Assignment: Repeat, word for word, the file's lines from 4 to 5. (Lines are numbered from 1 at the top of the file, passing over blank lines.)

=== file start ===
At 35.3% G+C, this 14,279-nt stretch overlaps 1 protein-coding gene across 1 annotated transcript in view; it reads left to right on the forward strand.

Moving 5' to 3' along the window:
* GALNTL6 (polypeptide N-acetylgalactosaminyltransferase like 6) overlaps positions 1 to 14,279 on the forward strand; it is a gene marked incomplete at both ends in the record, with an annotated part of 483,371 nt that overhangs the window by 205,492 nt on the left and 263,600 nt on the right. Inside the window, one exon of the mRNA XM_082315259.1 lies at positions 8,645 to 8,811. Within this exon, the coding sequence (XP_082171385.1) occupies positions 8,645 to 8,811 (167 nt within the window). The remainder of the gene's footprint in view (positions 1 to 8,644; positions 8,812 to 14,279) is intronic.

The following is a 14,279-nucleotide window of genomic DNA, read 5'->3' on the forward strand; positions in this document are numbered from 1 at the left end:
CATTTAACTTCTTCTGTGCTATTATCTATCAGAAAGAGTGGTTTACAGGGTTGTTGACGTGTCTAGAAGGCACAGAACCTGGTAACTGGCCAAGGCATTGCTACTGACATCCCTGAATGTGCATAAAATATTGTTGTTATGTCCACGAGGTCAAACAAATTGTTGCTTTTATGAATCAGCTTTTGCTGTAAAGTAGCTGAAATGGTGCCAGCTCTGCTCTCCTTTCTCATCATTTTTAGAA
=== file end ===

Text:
The following is a 14,279-nucleotide window of genomic DNA, read 5'->3' on the forward strand; positions in this document are numbered from 1 at the left end:
CATTTAACTTCTTCTGTGCTATTATCTATCAGAAAGAGTGGTTTACAGGGTTGTTGACGTGTCTAGAAGGCACAGAACCTGGTAACTGGCCAAGGCATTGCTACTGACATCCCTGAATGTGCATAAAATATTGTTGTTATGTCCACGAGGTCAAACAAATTGTTGCTTTTATGAATCAGCTTTTGCTGTAAAGTAGCTGAAATGGTGCCAGCTCTGCTCTCCTTTCTCATCATTTTTAGAA